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Alaska Llamas Comment/Objection to CNF's Llama Ban

The comment/objection (below) was made by Alaska Llamas (Phil) to Chugach National Forest (CNF) llama ban.  Linda's comment/objection can be viewed (along with comments/objections posted so far) in the CNF Reading Room at this link: CNF Reading Room.

Go here to see the letter of objection by Pack Animal Magazine: Editor's Letter of Objection to CNF - Pack Animal Magazine.
By this comment I am providing formal notice of objection to the Final Chugach National Forest Land Management Plan (signed by Jeff E. Schramm, Forest Supervisor) during the 60 day objection period beginning approximately August 30, 2019. I strongly object to the "final" Chugach National Forest Land Management Plan (CNFLMP) restrictions/prohibitions on pack llamas because llamas do NOT pose a disease threat and should not be banned or restricted for any use within the Chugach National Forest (CNF).

In the following statement “lamas” (llamas) are identified by Chugach National Forest (CNF) as a threat of M. ovi transmission to wild sheep. WAFWA 2017 is cited as a reference in support of this assertion (alleged llama M. ovi disease threat) but WAFWA 2017 does not include any discussion of llamas. CNF’s assertion of a llama M. ovi disease threat appears to be in striking conflict with documented research and clinical observation. We are not aware that WAFWA recognizes M. ovi to be a disease of any significance in llamas. There appears to be no basis and CNF offers no references that support their assertion. The onus would be on CNF to demonstrate a disease problem in llamas if they know something that the llama community doesn’t know.

Chugach National Forest Land Management Plan Final Environmental Impact Statement Volume 1, page 442 states as follows: “Personnel conducting Forest Service management actions or authorized activities (employees, contractors, cooperators, special use permit holders) shall not use or keep domestic goats, sheep or lamas on National Forest System lands within the Chugach National Forest. This measure is designed to maintain separation of Dall sheep and mountain goats from domestic livestock and reduce the risk of wild herds becoming infected with M. ovi, the primary pathogen believe responsible for epizootic pneumonia (WAFWA 2017).”

It appears that CNF may have looked only for evidence in support of their hypothesis (pack llama disease threat) because Garde, E. et al. 2005 appears to be the only reference (see CNF EIS volume 1 References on page 493). The Garde publication consists of flawed advocacy research that has been rejected by peers. (See attached letters from the late Dr. Murray Fowler and Dr. Larue Johnson. Both are recognized camelid disease experts.)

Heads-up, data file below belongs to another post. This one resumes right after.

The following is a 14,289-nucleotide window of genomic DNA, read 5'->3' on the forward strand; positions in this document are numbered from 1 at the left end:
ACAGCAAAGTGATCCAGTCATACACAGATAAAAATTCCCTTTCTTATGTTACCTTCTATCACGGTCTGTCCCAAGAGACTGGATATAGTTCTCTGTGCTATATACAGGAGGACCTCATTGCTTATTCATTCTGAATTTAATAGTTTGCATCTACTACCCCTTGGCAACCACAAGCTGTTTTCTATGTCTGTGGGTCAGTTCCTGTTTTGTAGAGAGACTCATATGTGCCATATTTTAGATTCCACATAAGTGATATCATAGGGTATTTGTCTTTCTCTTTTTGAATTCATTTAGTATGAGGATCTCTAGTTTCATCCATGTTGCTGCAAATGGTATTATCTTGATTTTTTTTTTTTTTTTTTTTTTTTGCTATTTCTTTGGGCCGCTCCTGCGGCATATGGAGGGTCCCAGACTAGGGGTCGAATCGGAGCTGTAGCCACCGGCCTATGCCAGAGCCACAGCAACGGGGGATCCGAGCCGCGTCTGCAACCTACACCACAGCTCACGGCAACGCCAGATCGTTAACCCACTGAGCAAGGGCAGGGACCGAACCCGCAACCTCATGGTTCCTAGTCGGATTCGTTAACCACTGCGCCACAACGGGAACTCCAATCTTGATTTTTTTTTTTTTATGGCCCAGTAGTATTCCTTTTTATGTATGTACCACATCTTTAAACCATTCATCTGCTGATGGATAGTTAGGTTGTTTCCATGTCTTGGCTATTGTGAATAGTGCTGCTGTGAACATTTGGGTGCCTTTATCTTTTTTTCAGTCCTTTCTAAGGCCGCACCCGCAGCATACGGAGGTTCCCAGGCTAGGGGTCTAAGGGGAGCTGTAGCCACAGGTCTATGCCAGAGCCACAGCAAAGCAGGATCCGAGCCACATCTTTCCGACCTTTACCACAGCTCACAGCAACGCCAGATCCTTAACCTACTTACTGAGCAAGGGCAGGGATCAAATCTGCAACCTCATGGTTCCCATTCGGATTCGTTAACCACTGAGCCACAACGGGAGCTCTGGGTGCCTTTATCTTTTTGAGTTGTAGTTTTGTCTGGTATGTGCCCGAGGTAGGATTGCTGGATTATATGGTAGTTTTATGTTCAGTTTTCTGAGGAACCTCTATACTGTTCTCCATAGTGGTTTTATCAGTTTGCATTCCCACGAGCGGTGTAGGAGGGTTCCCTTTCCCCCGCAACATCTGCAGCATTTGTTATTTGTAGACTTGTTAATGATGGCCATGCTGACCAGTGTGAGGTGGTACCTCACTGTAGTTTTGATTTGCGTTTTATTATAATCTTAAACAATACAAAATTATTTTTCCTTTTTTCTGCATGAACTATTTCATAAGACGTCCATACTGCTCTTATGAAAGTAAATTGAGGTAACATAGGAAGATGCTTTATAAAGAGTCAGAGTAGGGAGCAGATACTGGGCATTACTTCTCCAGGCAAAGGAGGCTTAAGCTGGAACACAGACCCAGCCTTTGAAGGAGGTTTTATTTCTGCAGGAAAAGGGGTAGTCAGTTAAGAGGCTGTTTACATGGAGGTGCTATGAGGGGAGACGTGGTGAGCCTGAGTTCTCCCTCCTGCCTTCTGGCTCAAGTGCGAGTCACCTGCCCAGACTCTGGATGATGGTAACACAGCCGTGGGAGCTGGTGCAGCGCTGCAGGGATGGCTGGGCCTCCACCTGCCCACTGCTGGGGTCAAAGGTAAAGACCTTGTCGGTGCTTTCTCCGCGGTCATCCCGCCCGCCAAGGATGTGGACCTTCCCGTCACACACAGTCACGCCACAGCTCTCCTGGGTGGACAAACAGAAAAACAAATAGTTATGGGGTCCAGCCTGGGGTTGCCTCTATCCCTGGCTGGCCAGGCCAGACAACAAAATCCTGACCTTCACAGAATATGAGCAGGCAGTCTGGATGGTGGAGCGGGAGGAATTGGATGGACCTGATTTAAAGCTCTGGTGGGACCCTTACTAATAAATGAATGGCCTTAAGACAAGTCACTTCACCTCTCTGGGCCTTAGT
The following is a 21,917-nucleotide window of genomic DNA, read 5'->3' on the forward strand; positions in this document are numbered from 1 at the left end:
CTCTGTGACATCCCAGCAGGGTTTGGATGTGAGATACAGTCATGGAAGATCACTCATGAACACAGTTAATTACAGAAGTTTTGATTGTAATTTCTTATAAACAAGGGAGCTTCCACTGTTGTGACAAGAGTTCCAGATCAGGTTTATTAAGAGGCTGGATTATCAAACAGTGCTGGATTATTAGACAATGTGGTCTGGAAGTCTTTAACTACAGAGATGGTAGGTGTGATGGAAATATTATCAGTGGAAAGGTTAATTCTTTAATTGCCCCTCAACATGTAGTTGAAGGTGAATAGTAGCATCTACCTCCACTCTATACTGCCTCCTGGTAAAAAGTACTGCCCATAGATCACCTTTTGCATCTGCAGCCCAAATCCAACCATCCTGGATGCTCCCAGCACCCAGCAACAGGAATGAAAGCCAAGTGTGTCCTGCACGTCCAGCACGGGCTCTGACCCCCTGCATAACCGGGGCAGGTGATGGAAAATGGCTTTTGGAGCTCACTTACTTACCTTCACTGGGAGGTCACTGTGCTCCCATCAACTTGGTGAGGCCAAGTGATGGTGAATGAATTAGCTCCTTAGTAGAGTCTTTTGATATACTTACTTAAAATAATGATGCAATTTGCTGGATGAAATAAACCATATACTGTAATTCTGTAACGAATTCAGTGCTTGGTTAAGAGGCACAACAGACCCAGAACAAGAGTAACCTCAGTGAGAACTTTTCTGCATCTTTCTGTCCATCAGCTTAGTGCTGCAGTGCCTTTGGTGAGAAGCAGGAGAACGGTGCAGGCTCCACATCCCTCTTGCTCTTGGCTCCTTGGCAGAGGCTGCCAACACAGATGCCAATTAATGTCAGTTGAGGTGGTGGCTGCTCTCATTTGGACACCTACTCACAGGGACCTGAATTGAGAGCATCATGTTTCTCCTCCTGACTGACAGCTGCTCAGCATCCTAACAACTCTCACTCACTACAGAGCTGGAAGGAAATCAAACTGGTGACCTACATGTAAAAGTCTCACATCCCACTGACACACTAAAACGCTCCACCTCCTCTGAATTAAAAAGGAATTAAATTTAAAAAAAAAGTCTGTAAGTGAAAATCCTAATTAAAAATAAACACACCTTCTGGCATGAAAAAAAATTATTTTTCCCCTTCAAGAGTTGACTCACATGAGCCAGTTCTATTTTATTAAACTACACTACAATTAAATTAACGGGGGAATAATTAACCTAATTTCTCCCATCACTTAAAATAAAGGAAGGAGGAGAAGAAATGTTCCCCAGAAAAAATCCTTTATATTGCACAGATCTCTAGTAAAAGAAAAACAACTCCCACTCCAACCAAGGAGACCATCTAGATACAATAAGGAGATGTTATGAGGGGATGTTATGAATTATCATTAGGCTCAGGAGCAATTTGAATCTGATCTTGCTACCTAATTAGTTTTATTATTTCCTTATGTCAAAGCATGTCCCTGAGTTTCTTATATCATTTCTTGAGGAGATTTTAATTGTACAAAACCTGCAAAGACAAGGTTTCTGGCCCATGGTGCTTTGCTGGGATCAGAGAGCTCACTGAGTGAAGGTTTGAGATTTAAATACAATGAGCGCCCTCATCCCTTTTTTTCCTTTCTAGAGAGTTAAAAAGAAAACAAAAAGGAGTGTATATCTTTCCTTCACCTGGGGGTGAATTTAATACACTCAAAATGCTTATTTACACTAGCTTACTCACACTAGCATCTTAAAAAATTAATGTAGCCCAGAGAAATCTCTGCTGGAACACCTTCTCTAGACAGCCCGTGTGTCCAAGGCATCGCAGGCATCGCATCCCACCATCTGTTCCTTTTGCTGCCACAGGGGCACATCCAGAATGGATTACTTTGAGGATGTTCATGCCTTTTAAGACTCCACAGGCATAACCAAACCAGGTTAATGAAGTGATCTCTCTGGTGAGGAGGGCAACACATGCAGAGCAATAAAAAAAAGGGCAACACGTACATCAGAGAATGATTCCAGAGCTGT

Flawed research on almost every topic has flooded the internet. This has become problematic for the public when it is selectively cited by regulatory agencies or activists to support a hypothesis, sometimes long after the findings have been discredited. Part of the problem could be a failure to identify what constitutes science. The following link is a Hoover Organization article Scientifically Illiterate America:

The Garde publication on page 2 states “…there is insufficient data available to clearly assess the role of camelids as a source of disease at this time” The Garde publication as referenced by CNF clearly discredits itself as a scientific document by this admission.

Another part of CNF’s problem is that they miscategorised llamas in with sheep and goats as having similar infectious disease potential. This reflects CNF’s lack of understanding of “lama” taxonomy and how that relates to infectious disease potential. The attached letters from camelid experts should adequately address this issue.

Another possible error with respect to CNF’s interpretation of the Garde publication is that in any risk assessment, the objective is to determine the probability of an event happening and the consequences of that event. There is no such thing as “no risk”. A no risk policy is not a legitimate argument to “invoke the precautionary principle”, if for no other reason than it is not being applied to all uniformly.

If CNF does not prohibit horses on the basis of disease risk, the onus is on CNG to provide documentation for their decision to prohibit llamas. CNF has apparently not provided scientific documentation to support their assertion of “lama” disease risk. I request that all references to “lamas” as a disease risk and all prohibitions/restrictions on “lamas” be removed from the CNFLMP.

Deadline for objections/comments to the CNF llama ban is Oct. 29, 2019.